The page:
For our five-question series on food and education at The Common Table, we ask experts about their strategies and practices for fostering a healthier relationship with food. Here: food geographer, author and food security expert Lenore Newman, who spends her time studying public markets, regional cuisines, farmland preservation, global food security, and the ecology of the world’s food system as well as advising government policymakers.
The Common Table: How would you explain your perception of food as an educational discipline to someone who might think that means just cookery lessons?
Lenore Newman: That’s an interesting question. Here in North America, there is so much interest in food and chefs. I think there is an understanding that “food studies” is a discipline, and there is a general idea that agriculture and food security are areas of study. However, agriculture is still quite separate from culinary studies, for example. The real challenge is showing how these things fit together, along with biology, economics, nutrition and all of the other pieces of the puzzle.
The Common Table: What are you doing to change education related to food?
Lenore Newman: I try to teach the whole food system. I start with production, work through processing and transport, and then look at cuisine and consumption, and loop the system back through waste recycling. I see this as vital. One thing I love doing is following a single product, say a mango, and walking students through its journey across the world.
The Common Table: Who are you trying to reach and teach and why?
Lenore Newman: The general public. I really believe everyone needs to know about food and understand the choices they have with respect to food. I love engaging people on how they can understand the food system better.
The Common Table: Where would you like to take your work in this field; what are your goals?
Lenore Newman: I’m really interested in food and agriculture startups right now. There are a lot of interesting startups appearing led by people who are new to the food world. I love talking with them and sharing their energy. I’d like to spend more time encouraging people to build careers in food. Farming in particular is sometimes seen as a “sunset industry” but this is ridiculous as we will still need to eat. I’d love to run my own food incubator eventually.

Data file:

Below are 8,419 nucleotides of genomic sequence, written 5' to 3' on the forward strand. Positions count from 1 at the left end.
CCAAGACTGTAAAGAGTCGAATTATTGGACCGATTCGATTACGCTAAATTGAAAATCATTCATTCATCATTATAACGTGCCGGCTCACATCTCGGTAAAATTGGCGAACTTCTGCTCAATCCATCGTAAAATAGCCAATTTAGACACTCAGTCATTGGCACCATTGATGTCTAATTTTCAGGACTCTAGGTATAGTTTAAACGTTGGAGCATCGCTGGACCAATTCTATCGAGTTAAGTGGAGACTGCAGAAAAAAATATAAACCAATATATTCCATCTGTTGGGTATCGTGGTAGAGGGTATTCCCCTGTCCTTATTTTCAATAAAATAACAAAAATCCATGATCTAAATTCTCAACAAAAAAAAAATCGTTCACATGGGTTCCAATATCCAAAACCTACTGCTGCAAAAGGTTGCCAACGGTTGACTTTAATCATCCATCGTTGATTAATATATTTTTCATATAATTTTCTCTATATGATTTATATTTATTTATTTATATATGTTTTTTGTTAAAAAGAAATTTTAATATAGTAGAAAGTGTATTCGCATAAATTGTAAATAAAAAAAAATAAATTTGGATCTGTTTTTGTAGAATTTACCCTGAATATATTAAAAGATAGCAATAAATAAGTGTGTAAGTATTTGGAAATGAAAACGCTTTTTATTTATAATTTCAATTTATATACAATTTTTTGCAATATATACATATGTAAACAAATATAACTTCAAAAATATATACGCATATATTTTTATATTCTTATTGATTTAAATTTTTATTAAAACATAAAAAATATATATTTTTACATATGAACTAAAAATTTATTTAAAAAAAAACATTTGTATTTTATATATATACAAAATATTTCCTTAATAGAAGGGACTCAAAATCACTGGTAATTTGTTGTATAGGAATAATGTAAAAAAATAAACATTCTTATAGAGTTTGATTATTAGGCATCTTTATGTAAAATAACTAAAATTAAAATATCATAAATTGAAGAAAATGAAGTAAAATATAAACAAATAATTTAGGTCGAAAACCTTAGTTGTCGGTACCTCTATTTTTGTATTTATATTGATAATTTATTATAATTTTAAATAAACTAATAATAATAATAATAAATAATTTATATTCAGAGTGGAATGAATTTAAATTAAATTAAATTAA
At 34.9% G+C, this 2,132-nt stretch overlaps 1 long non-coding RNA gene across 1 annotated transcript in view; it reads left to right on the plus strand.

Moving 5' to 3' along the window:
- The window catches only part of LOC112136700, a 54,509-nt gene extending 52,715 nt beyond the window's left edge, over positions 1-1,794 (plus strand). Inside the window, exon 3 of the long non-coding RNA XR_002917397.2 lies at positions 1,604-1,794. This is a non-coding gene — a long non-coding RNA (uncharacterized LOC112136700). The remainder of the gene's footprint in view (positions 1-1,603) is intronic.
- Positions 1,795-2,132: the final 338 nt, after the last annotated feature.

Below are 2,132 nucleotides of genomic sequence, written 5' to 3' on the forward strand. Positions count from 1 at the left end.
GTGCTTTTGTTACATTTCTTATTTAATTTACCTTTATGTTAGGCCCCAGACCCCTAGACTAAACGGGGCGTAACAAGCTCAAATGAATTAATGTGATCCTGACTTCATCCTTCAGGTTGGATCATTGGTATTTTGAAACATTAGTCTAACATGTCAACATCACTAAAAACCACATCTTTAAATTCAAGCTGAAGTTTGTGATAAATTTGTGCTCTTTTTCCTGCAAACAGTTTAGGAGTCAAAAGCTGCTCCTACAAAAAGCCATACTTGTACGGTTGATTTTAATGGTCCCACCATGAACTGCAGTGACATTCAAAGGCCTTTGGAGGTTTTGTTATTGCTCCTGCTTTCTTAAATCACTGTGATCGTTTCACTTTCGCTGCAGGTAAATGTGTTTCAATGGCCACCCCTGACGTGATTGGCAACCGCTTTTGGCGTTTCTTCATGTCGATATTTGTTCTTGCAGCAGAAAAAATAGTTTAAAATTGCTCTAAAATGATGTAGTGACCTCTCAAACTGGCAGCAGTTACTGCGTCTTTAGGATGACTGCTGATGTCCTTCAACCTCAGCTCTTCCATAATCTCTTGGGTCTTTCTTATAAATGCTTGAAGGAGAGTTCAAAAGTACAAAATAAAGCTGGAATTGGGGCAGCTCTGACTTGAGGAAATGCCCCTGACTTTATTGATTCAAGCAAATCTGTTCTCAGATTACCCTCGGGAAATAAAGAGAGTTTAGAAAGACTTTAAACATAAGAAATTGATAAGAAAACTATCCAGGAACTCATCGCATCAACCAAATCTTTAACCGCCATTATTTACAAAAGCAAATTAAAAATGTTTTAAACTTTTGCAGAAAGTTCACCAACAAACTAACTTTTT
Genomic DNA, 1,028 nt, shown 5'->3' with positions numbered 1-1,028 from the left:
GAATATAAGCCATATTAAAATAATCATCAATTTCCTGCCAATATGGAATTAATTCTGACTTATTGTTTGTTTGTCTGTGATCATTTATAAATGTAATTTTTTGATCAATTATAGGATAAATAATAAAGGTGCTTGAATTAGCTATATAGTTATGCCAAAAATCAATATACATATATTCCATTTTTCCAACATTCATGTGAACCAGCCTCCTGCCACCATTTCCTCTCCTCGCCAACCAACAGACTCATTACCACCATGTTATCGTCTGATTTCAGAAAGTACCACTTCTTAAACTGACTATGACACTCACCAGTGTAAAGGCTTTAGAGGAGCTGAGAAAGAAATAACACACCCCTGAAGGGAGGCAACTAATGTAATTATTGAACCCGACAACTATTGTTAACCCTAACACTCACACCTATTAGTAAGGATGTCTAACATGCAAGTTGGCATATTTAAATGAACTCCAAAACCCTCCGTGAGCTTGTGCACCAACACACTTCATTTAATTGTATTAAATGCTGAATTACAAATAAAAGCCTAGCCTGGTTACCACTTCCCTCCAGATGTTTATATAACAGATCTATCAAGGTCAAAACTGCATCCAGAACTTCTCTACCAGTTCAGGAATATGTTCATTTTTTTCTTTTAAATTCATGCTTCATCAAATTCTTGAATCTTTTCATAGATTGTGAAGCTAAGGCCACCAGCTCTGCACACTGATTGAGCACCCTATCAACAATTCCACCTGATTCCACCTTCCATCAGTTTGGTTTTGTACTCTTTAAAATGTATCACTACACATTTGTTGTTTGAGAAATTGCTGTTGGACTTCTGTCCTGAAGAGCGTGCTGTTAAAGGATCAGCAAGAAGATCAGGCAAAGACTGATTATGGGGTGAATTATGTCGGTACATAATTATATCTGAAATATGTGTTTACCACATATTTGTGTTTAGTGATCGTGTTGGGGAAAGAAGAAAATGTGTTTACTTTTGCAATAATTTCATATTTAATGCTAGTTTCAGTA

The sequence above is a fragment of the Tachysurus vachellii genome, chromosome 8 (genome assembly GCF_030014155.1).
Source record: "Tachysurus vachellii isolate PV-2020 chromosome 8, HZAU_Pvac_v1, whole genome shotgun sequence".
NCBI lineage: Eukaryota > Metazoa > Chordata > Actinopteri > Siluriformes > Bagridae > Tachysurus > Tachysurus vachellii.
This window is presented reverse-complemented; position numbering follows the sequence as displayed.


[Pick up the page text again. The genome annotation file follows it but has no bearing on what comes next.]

The Common Table: What is the big-picture perspective regarding the future of food education?
Lenore Newman: I think we will see an increase in programming in the food and agriculture area as more people realise how critical the food system is. I think we will see more people treating food as an art and a science, and hopefully, more universities will incorporate food programming into their curricula.
Government, higher education and industry need to work together closely in order to optimise outcomes. The Netherlands’ “triple helix” model [the cooperation between government, business and science, ed.] is a great example of that. We need more young people to go into the agricultural field.
Lenore Newman is a Canadian author and culinary geographer. She was born and raised in a fishing family in Sechelt, British Columbia. She is the Associate Professor of Geography and the Environment at the University of the Fraser Valley and Director of the Food and Agriculture Institute. She holds the Canada Research Chair in Food Security and the Environment. She attended the University of British Columbia, where she received a BSc (Hons), and then completed an MES and PhD at York University.
Newman has conducted fieldwork around the globe, studying public markets, regional cuisines, farmland preservation, global food security, and the ecology of the world’s food system. As Canada Research Chair in Food Security and the Environment, she researches the impact of climate change on food security and global cuisines. Newman currently researches technology and the future of food, agricultural land use policy, and placemaking through food and agriculture. In 2018 she was appointed to a government committee to strengthen the Agricultural Land Reserve in British Columbia. In 2019 she was appointed to a Food Security Task Force with the mandate to advise the government on ways to apply technology and innovation to support the agricultural sector in British Columbia – and to reduce food waste.
She is the author of Speaking in Cod Tongues: A Canadian Culinary Journey (2017) Lost Feast: Culinary Extinction and the Future of Food (2019) and Dinner on Mars: The Technologies That Will Feed the Red Planet and Transform Agriculture on Earth co-authored with Evan D.G.Fraser (2023).
Title image: studio_lovell with DALL-E and